Even though the speakers in these two stories are male, both see female sexuality as completely admirable, and in the second story as closely associated with divinity.

A central problem in approaching the subject of Dinesen's feminism is her own complex attitude toward women's role and what it should be—which is perhaps one of the reasons she returns to the subject time and again as if to examine it from every possible angle. The complexity of her stance is reflected in the only essay she published about feminism, "Oration at a Bonfire, Fourteen Years Late." According to Langbaum, this essay was originally a speech delivered at a Women's Rights Congress in 1953; it was fourteen years late because, as Dinesen explains, she had been asked to speak about feminism to an international women's congress in 1939 and had declined:

"I cannot accept this assignment, for I am not a feminist." "Are you against feminism?" asked Mrs. Hein. "No," I said, "I can't say that I'm that, either." "How do you stand upon feminism?" asked Mrs. Hein again. "Well, I never thought of it," I answered. "Well, think of it now," said Mrs. Hein.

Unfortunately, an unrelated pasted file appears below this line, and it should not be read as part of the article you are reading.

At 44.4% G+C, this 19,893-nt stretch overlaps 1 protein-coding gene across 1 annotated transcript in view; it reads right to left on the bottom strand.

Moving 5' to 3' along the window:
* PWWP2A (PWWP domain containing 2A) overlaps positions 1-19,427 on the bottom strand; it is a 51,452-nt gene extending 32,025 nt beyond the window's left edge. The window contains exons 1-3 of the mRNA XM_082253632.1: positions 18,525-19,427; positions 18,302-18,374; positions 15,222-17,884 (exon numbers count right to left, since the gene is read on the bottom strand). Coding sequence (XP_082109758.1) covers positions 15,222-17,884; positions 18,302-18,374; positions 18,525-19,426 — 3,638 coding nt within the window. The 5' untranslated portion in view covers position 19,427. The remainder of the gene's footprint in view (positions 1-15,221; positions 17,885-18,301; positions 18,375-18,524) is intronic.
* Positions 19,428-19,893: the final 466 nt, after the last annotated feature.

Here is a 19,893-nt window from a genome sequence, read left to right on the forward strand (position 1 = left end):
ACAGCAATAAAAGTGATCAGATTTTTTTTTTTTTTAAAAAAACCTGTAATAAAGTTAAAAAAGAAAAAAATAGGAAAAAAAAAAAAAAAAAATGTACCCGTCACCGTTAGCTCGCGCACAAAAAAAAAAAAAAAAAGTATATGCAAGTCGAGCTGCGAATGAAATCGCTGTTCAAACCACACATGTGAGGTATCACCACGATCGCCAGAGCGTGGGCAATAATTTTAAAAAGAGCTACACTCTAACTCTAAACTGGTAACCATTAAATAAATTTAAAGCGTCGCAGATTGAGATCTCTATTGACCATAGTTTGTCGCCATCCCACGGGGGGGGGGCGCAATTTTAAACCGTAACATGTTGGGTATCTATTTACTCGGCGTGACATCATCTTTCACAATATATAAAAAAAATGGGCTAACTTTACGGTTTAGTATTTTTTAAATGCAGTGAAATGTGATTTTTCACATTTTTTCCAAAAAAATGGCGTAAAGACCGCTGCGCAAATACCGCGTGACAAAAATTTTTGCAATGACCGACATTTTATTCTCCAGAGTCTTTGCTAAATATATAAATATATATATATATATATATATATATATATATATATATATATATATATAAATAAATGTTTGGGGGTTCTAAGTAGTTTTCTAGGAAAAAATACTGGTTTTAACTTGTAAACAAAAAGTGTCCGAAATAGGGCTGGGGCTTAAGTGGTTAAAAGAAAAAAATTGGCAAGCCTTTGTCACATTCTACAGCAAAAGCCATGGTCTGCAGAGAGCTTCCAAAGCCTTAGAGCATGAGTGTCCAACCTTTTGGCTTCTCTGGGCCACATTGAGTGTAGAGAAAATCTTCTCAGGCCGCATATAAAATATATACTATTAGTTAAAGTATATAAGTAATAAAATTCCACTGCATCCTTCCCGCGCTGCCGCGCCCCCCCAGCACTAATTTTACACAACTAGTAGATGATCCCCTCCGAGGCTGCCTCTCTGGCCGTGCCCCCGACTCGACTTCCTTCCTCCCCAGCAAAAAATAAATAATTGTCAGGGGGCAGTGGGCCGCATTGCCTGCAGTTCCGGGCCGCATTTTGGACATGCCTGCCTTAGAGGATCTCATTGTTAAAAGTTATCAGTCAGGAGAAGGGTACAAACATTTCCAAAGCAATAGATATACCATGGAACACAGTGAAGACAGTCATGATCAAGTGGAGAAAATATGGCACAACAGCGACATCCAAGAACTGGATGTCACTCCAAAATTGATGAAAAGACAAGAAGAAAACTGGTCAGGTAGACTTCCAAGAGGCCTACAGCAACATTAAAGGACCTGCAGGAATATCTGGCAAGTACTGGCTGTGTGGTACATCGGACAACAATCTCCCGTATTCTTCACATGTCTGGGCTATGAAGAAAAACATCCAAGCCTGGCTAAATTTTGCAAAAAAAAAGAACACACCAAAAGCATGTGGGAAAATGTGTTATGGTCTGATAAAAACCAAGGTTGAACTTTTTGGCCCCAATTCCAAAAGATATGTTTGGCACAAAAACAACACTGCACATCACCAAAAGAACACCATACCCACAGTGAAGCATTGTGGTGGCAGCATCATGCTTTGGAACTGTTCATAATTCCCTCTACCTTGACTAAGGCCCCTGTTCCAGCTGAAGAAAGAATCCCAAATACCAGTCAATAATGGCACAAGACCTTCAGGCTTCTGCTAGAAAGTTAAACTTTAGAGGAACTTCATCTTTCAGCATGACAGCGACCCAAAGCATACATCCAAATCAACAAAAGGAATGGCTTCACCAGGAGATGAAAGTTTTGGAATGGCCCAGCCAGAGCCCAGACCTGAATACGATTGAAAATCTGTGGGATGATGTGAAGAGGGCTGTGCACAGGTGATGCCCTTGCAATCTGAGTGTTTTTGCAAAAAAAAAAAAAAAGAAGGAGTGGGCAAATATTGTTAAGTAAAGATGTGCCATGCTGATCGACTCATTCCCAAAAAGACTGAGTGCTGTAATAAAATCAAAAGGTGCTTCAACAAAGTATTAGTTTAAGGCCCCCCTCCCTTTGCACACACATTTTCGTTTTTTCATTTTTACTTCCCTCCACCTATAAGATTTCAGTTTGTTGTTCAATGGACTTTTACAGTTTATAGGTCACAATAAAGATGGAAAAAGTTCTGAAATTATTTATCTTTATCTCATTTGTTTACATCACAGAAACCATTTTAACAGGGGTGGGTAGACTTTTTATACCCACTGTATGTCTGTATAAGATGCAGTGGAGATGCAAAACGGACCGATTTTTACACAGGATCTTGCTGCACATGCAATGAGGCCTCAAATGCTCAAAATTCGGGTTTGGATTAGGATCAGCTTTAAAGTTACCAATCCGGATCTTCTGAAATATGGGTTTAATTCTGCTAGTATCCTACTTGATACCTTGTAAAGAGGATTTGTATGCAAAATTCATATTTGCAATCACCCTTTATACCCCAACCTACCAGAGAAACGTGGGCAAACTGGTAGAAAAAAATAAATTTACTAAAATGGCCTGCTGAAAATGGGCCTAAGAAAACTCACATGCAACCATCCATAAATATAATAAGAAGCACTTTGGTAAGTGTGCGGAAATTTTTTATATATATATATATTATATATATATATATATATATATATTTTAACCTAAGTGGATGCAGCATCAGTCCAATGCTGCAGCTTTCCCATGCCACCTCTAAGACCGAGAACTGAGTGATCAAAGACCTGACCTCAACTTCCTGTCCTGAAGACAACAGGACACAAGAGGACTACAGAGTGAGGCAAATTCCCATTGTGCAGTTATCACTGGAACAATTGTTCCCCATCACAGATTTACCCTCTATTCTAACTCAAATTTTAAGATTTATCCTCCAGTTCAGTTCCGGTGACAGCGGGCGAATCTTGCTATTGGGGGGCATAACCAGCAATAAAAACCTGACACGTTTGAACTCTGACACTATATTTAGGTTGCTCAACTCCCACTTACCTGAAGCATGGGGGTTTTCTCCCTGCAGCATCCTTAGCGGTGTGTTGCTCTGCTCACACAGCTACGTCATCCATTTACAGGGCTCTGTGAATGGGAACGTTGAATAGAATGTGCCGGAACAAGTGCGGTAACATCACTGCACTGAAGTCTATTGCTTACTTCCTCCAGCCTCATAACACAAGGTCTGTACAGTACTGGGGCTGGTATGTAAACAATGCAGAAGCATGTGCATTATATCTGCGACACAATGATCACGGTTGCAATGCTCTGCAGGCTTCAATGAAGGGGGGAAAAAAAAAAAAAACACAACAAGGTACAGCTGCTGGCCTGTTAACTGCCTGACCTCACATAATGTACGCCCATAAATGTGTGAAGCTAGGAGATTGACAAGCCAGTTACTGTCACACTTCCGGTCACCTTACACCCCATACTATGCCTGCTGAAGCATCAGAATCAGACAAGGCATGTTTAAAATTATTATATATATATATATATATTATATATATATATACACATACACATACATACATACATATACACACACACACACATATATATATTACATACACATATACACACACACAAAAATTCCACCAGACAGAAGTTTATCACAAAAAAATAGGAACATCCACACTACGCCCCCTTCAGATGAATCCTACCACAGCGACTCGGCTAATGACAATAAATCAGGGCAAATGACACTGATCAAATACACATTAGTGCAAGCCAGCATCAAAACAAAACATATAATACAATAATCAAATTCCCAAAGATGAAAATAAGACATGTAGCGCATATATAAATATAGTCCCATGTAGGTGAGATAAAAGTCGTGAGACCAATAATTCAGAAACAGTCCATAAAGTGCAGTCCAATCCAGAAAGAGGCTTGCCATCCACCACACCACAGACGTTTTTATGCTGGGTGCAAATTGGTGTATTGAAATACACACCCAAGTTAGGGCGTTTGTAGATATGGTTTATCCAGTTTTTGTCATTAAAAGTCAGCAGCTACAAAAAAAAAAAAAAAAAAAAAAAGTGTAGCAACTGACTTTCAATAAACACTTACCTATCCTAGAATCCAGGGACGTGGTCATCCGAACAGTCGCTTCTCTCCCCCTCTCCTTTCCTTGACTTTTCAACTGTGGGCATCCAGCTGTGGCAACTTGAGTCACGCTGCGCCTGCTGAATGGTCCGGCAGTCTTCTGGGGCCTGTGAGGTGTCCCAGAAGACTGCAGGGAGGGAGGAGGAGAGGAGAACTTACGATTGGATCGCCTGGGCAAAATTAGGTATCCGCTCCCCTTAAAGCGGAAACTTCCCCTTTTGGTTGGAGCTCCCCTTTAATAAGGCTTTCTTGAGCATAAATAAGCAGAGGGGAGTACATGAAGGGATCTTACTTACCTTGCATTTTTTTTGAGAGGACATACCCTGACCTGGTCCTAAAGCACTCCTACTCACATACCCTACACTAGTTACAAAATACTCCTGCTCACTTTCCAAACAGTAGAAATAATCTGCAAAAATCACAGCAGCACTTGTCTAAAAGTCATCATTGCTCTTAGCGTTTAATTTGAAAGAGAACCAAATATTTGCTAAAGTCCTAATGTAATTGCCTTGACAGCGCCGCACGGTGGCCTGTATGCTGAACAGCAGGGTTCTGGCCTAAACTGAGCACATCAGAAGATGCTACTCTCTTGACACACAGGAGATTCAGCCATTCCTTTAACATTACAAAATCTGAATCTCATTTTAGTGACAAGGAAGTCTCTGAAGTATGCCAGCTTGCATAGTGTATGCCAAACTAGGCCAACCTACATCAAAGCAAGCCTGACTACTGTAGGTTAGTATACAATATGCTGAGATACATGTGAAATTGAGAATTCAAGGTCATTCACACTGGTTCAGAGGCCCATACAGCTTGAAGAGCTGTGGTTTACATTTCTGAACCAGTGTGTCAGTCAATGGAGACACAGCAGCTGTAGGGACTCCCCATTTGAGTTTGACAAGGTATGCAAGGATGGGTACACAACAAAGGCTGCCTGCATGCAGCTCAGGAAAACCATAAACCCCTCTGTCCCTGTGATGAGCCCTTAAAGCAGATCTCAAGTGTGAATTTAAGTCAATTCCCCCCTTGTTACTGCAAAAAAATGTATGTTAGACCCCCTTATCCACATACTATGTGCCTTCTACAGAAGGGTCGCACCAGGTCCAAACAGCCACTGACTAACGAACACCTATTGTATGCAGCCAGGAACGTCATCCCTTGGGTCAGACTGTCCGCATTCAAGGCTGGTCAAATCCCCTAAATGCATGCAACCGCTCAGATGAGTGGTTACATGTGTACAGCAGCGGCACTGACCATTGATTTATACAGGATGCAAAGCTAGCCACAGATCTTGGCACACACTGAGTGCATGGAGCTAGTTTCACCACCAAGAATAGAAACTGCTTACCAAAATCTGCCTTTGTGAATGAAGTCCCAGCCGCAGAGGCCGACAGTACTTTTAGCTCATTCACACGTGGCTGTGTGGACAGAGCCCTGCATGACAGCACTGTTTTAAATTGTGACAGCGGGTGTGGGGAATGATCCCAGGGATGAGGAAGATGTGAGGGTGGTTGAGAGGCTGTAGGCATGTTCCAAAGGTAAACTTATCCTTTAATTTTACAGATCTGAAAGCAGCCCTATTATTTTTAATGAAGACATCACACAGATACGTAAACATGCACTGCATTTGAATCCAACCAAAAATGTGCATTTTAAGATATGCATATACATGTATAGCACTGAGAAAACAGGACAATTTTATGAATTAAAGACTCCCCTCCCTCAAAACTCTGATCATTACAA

A letter written to her Aunt Bess during Dinesen's African years provides an interesting gloss on this description: "Like most people I am too slow witted to have my arguments ready at hand in a discussion and am therefore often obliged … to resort to the excuse of saying: I haven't thought about it. But afterward, of course, one tries to give the subject serious thought and to clarify it, and then one may wish to resume the discussion …" (Letters). Dinesen's disclaimer, therefore, should not be taken to mean that she had not previously thought about feminism.

In fact, the thrust of her speech repeats a point made in Out of Africa in which she discusses "the fascination of things wholly different from themselves," a point she later elaborates in Shadows on the Grass when she describes her relationship with her servant Farah: "In order to form and make up a Unity, in particular a creative Unity, the individual components must needs be of different nature, they should even be in a sense contrasts. Two homogeneous units will never be capable of forming a whole, or their whole at its best will remain barren." As she comments later in the same passage, "A community of but one sex would be a blind world."